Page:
We've gone from hot, dry dust straight to boot-sticking mud. The August rains are here, along with a pretty decent frost last weekend. I am glad to be perched just a wee bit above the valley bottom at a time like this. And I'm happy to spend a few days or weeks in my rubber boots if it means I get a bit more time to harvest.

garlic
Ready to roll after slightly over two weeks of curing (hanging to dry). Garlic is best stored at 60 to 65 F with air circulation. Hang in a mesh bag or keep in a basket. Do not put in a plastic bag. Do not store in the refrigerator.

lettuce
Beautiful miniature romaine heads.

carrots

peppers

beets

kale
Now this will be good braised with that fresh garlic.

tomatoes
No slowing down yet.

cabbage
This might be a huge smooth green jobbie or a smaller green storage type. I might not distribute them to everyone this time around. There are some which could benefit from a little more time in the ground.

Thursday, August 22, 2013

August 23 CSA Share



On August 19th, I pulled most of the onions. Later that day, I opened up my notes on onions to see when I pulled them last year. It was August 19th. Such a different summer weather-wise, yet the time to pull onions is somehow exactly the same.

carrots

onions
The only onions I did not pull for drying are the Ailsa Craigs. Their leaves are still upright and green. I think we can bunch them for this share.

snap peas
The vines appear to have maxed out last week. Suddenly everything is on the decline.

beans
This will be our last beans for the season. The rattlesnake pole beans apparently exhausted themselves with that last flush. I don't usually see them come on so strong, then stop production altogether. Maybe our previously warm weather is to thank for this.

beets

cucumber
These are also on the decline. They are not in an ideal location and the cold nights will bring them to a halt.

cherry tomatoes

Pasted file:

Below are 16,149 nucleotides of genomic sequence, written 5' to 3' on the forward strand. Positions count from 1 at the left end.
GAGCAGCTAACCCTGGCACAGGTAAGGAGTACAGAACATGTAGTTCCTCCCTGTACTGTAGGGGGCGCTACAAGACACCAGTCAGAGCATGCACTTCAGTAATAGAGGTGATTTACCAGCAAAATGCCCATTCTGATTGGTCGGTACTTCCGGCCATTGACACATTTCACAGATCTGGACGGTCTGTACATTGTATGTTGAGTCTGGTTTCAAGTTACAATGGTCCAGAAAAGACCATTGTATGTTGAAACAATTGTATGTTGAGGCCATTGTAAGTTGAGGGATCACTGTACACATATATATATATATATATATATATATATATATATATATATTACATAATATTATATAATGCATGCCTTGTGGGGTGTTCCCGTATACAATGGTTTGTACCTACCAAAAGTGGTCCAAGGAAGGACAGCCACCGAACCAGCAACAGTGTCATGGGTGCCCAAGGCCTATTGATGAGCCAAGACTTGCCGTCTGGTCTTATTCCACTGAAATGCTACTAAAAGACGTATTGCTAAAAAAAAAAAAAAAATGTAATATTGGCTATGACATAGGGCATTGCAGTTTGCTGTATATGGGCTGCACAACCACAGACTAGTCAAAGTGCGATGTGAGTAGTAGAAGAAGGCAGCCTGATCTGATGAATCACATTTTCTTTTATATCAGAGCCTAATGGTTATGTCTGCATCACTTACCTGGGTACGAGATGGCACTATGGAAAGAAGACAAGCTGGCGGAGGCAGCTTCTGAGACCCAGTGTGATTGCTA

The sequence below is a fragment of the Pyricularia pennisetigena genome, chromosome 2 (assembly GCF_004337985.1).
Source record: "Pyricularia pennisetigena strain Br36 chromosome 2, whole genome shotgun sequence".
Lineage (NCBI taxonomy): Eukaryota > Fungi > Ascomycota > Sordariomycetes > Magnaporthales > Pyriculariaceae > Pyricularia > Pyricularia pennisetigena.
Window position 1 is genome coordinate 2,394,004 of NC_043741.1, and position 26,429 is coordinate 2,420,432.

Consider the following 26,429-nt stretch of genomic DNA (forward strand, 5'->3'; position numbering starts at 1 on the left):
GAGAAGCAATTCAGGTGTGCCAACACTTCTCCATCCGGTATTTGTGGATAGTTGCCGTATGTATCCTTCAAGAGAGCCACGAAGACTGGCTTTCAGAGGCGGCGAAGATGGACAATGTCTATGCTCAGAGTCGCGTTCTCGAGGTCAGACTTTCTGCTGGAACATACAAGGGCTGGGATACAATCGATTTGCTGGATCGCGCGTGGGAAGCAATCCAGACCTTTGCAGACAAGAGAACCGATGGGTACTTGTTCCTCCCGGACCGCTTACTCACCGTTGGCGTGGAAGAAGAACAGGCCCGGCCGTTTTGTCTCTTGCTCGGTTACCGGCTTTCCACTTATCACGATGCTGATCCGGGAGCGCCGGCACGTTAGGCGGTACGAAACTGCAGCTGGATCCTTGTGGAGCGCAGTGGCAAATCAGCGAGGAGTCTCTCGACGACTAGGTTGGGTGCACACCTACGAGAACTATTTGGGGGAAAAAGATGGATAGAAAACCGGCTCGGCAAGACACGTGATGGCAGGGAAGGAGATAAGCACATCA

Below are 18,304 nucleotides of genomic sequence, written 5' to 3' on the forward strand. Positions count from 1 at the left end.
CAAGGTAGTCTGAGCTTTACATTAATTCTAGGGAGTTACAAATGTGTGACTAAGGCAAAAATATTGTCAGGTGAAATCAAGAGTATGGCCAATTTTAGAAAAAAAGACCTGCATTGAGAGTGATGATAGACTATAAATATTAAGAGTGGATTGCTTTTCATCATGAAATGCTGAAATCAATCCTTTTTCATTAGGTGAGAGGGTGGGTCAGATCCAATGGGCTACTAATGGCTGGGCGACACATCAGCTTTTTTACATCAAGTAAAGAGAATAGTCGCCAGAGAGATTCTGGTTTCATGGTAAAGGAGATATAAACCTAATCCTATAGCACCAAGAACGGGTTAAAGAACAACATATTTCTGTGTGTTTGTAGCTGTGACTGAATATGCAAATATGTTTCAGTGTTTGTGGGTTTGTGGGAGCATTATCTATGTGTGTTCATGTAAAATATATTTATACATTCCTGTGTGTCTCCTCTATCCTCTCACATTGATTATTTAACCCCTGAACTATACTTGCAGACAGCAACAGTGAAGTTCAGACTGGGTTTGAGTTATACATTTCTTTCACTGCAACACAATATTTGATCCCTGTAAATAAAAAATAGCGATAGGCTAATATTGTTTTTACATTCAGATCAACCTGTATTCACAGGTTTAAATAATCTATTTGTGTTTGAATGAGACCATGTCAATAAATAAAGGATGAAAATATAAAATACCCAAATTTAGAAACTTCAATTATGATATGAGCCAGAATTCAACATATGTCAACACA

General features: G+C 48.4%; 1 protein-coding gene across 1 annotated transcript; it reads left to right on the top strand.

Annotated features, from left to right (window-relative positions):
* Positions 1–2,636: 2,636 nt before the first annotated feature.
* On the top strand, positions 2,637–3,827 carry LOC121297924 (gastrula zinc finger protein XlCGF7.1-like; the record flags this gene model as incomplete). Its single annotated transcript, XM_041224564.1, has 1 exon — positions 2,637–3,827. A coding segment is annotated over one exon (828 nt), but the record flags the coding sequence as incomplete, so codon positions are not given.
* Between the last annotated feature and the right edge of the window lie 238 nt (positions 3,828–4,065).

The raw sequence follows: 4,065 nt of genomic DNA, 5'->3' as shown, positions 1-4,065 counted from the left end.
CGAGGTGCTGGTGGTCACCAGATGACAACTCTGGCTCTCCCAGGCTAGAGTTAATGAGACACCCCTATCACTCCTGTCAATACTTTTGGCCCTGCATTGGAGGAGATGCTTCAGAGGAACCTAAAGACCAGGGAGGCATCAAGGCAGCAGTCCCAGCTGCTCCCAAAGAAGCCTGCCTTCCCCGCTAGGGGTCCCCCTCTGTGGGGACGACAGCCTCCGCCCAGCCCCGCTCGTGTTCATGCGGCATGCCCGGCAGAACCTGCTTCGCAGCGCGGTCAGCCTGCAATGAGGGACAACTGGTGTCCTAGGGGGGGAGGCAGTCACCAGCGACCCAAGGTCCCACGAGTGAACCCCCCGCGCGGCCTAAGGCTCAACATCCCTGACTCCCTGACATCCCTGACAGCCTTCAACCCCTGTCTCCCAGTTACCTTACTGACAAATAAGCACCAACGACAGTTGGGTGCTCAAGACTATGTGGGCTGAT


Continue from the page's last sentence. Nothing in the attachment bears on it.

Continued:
zucchini

peppers

kale or chard
Not sure which at this point.


Black krims among the sun golds.

Thursday, August 15, 2013

August 16 CSA Share

Rosa Bianca eggplant (first one, more to come)
cherry tomatoes

snap beans

red cabbage or kohlrabi (you choose until the red cabbage runs out)

kale

celery

scallions

beets

carrots
These are the last of the densely planted carrots in my raised beds. Smaller than I'd like, but too overcrowded to get much bigger. Might as well finish them up and move on to the next batch which are planted at a better spacing.

zucchini
This week I made sourdough zucchini bread (a sweet quick bread) with good success. Didn't put the slightest dent into my zucchini arsenal unfortunately.

peppers

snap peas

cucumbers



Carmen, Purple Beauty, & King Krimson peppers

Wednesday, August 7, 2013

August 8 CSA Share

Record harvest thanks to a record hot summer.
Here we are on a Thursday because I am boarding a plane soon after.

cherry tomatoes

baby chard
This will be taking the place of the usual kale/chard for a week. It is young and tender. May be eaten raw in salads or on sandwiches. Or cooked in any of the ways you would for full grown chard or spinach.

romanesco
This turns out to be a favorite with voles. Tonight I discovered one with all the little green points nibbled off. Maybe it's a picky eater, only eats the tips. I'm very familiar with these sorts of problems.

sugar snap peas

beans

carrots

radishes

scallions

peppers

and the inescapable summer squash

Thursday, August 1, 2013

August 2 CSA Share

A Sun Gold spectrum.


The tomatoes are shifting into high gear. The basil is bursting out of its tunnel. The cucumbers are intruding on the basil, the peas, and the midget cantaloupe, which has yet to form a midget. Meanwhile the entire pea row is swooping over to one side, merging with the cucumbers and eliminating any place for a person to stand and pick. So much for that big wide aisle. One simply can not remember how enormous plants can grow when spring planning.

snap beans
A mix of green and burgundy bush beans with rattlesnake pole beans.

GIANT kohlrabi
All those previous kohlrabi were only getting you primed to tackle this one.

broccoli and/or romanesco
Not entirely sure how I will divide these two up yet.

scallions

cherry tomatoes
I think the high tunnel is going through a ‘sun gold tomato event.’ I have never seen so many tomatoes ripen at the same time. I’m picking equal amounts 3 days in a row now.

zucchini

carrots
Although the first carrots from my raised beds proved remarkable, that particular kind (Yaya) was only planted in a small area. The rest of the boxes are taking longer than expected to get big, probably due to crowding.

small head lettuce

cucumbers

salad turnips

kale or chard

basil

sprouting broccoli